VATICAN INSIDER: MSGR. TOM POWERS, NEW RECTOR AT NORTH AMERICAN COLLEGE
Welcome to Vatican Insider on this final weekend of August and what a weekend it promises to be in Rome! My guest this week in the interview segment is Msgr. Tom Powers, the new rector of the Pontifical North American College and a wonderful friend of many years! In Part I of our talk, he tells how he was invited to be rector, looks back a bit at his own years in Rome as a seminarian under two rectors, now Cardinals, Edwin O’Brien and Timothy Dolan and explains exactly what the duties of a rector are.
The new seminarians had just arrived and Msgr. Powers spoke about how they all met and exchanged inspirational vocation stories. He spoke of the vocation stories as “moments of God’s grace.” He said “my work here, our work here, is to form men to the heart of Christ.” Among his powerful remarks were his words on answering the call this past spring to become the rector, saying: “My priesthood has been one of saying yes to the Church.”
Photo taken in rectory where he was pastor before coming to Rome:
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POPE ON L’AQUILA VISIT: “FORGIVENESS ONLY WEAPON AGAINST WAR”
Pope Francis speaks to a local news publication of L’Aquila ahead of his pastoral visit on Sunday, and says it is harder to forgive than to make war, in reference to the Celestinian Pardon that he will inaugurate while in the central Italian city.
By Devin Watkins (vaticannews)
“It takes more strength to forgive than to wage war… Forgiveness is the only possible weapon against all war.”
Pope Francis offered that message on Friday in an interview with “Il Centro”, a local news publication in L’Aquila.
He is scheduled to make a pastoral visit to the central Italian city in the Abruzzo region on Sunday morning, where he will open the holy door of the annual Celestinian Pardon.
Overcoming evil with good
Referring to the war in Ukraine and other conflicts, the Pope recalled that “evil is never overcome by evil, but only with good.”
Forgiveness, he said, requires great interior and cultural maturity, as well as a culture of peace.
“Without this effort,” said the Pope, “we will remain stuck in the logic of evil, which is beholden to the promotion of the self-interests of those who take advantage of conflicts to enrich themselves.”
Pope Celestine V, who instituted the Celestinian Pardon in 1294, “knew how to promote humility and love for the poor,” he said, adding that our contemporary society can learn much from these attitudes.
Mystery of suffering
Asked about the devastating earthquake of 2009 that killed 309 people, Pope Francis recalled that, “pain and suffering are always a mystery.”
“Jesus Himself experienced this darkness of feeling alone and defeated. But at the same time, he taught us that it is precisely in these moments when everything seems lost that we can make an unexpected gesture: entrust ourselves to the Lord!”
The Pope added that there can be no rebirth in the wake of destruction without the act of entrusting ourselves to the Lord.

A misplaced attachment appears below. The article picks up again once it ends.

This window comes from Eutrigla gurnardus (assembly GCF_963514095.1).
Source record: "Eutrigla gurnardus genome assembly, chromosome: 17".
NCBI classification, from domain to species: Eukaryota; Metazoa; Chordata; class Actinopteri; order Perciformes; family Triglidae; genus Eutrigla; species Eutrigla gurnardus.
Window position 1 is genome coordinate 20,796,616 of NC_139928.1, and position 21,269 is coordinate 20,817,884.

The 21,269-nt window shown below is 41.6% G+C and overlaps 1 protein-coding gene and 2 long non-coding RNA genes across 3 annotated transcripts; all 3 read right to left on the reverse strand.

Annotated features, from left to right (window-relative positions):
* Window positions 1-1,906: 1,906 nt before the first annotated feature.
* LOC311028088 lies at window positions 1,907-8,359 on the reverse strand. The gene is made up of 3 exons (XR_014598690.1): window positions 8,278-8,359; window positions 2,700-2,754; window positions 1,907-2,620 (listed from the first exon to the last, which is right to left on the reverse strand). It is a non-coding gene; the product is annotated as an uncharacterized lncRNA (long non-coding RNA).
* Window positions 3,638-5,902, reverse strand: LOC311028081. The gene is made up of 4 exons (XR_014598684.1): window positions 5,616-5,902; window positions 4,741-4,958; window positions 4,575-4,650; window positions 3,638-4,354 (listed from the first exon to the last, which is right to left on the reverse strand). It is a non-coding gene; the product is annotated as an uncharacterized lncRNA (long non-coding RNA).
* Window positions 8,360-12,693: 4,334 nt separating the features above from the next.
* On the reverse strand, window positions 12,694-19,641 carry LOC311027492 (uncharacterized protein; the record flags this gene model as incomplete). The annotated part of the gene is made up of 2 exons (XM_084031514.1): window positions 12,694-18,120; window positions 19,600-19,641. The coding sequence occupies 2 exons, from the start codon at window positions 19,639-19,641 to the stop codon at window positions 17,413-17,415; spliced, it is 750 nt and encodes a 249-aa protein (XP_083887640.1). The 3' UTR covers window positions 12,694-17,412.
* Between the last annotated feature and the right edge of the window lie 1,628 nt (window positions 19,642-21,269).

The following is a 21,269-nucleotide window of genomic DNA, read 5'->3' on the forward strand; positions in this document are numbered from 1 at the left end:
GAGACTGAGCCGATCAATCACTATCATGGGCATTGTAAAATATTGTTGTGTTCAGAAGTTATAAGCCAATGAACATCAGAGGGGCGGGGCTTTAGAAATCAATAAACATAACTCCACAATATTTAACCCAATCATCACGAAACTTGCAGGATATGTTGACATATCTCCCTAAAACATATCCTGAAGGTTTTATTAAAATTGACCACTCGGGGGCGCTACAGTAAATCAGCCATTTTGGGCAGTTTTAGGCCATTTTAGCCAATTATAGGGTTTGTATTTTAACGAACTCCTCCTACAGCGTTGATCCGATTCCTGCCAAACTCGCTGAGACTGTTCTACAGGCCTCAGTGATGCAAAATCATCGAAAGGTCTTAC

However, he said, our interior certitude in God’s mercy is a gift which must be requested and “protected from everything that would seek to snuff it out.”
Praising a Church close to the poor
Pope Francis then praised the many ways in which the local Church in L’Aquila has reached out to support the poor and those who have suffered due to the earthquake.
Many houses and buildings still need to be rebuilt in the city, including the Catholic Cathedral.
“I thank the city’s pastors,” said the Pope. “And I especially thank all priests and men and women religious who, along with lay people, have sought to rebuild, an effort which involves not only homes but also the soul itself of the people.”
“We cannot go very far if we walk alone. Unity alone can allow us to make truly difficult changes. We must leave behind all those things which divide us and hold up instead everything which unites us.”
Encouragement in the faith
Pope Francis concluded the interview with “Il Centro” by saying that he comes to encourage the people of L’Aquila in their faith.
“Humility, love, closeness, forgiveness, and mercy truly are the best way to proclaim the Gospel to the men and women of today and of all times.”
POPE WILLING TO GO TO NORTH KOREA IF INVITED
Pope Francis has expressed willingness to visit North Korea, asking the regime to invite him to the country.
In an interview with KBS at the Vatican’s Paul VI Audience Hall on Wednesday, the pontiff said he is willing to travel to North Korea upon receiving the invitation, which he will not reject.
Pope Francis, the 266th head of the Roman Catholic Church, has repeatedly indicated that he is willing to visit North Korea, but it is rather unusual that he has requested an invitation from North Korea using such direct and strong rhetoric.
The pope devoted a considerable part of the 30-minute interview to the subject of war and peace, while citing weapons production a major concern.
He prayed that God will be with all people, both in South and North Korea. He asked South Koreans, in particular, to work for peace as they are well aware of what a war is like, having experienced the pain of armed conflict.
The interview will air on KBS 1 TV at 8:30 p.m. on Friday and at 10 p.m. on September 1. (source: Pope Francis Asks for Invitation to Visit N. Korea l KBS WORLD)